How long does it take to change how the world thinks about human history? French priest Father Patrick Desbois has been trying to broaden our collective understanding of the Holocaust for the past eight years—and despite diligent work, constant advocacy, and a spiritual impetus, the light at the end of the tunnel remains dim.
Recently profiled in Jewish lifestyle and culture magazine Moment, Desbois contends that people generally simplify the Holocaust as “trains taking people to death camps.” He gives a number of reasons why, including the iron-fisted Soviet control of Eastern Europe, complicit actions of non-Jewish Europeans, and that Western Jews were more likely survive and tell their story. Although a brutal element of the Nazi war effort in Central and Western Europe, ghettos and gas chambers weren’t nearly as common on the Eastern front. In the bread basket of Europe, guns were the executioner’s weapon of choice, and “the rule became one Jew, one bullet.”
Much of Desbois’ work in the past decade has been to find the sites of mass graves—no easy task. Traveling across the Ukranian and Polish countryside, he and a team of researchers have found and interviewed nearly 2,000 witnesses of Nazi atrocity. Many describe how, fearing for their own skin, non-Jews helped exterminate large numbers of their countrymen. Some participated in the Berlin-ordered “Sonderaktion 1005,” a tactic to destroy evidence of the mass shootings in case Western nations heard of the genocide. Some would “exhume and burn the bodies buried in mass graves,” others would help pile up corpses to conserve space. (33,771 people, for example, were killed during one massacre at the Babi Yar ravine near Kiev.) Desbois’ investigation is also running against the clock—the clock of decay. Many of the executed (the ones that weren’t exhumed) have been buried for more than 60 years.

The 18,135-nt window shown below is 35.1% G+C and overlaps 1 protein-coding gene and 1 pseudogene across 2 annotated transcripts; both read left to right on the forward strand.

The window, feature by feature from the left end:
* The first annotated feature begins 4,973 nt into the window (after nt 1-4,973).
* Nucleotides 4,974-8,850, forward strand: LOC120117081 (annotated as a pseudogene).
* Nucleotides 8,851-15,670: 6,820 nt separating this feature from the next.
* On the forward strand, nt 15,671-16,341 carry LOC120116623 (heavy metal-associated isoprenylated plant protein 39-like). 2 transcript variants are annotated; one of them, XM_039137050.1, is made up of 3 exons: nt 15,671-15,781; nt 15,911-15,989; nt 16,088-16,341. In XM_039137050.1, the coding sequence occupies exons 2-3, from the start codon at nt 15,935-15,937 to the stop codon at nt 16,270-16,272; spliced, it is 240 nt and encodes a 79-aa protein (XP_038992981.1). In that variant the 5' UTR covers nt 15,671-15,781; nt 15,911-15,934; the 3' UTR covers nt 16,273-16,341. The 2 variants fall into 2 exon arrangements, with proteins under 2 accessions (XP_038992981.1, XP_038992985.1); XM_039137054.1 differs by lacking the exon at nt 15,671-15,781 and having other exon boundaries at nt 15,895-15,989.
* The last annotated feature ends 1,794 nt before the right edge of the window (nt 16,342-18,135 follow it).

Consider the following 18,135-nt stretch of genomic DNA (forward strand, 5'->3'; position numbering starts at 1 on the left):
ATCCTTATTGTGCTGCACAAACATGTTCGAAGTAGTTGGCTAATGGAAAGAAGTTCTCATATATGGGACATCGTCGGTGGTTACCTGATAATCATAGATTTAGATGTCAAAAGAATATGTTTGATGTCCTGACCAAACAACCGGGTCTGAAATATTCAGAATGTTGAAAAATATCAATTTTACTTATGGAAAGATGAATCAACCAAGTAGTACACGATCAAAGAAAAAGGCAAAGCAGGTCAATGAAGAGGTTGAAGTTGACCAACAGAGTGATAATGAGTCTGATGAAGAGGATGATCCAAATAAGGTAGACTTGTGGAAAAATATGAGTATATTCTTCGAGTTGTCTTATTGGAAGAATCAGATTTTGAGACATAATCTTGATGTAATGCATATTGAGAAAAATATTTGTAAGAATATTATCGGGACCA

In addition to correcting history and ensuring victims are properly buried, Father Desbois sees broader implications in his work. “I have the conviction that we cannot build a modern Europe, and perhaps a modern world,” he told Moment, “above thousands of mass graves of Jews, who have been killed like animals, buried like animals. We cannot build democracies above mass graves. Otherwise, what can we say to Rwanda, to Darfur, Cambodia? What can we say to other countries if we don’t bury the victims?”
I’ve glossed over or completely left out many fascinating facets of Desbois’ life and work—including his family’s history with the Holocaust and his run-ins with Holocaust deniers. All in all, an excellent profile of an individual wearing out the soles his shoes for social and historical justice.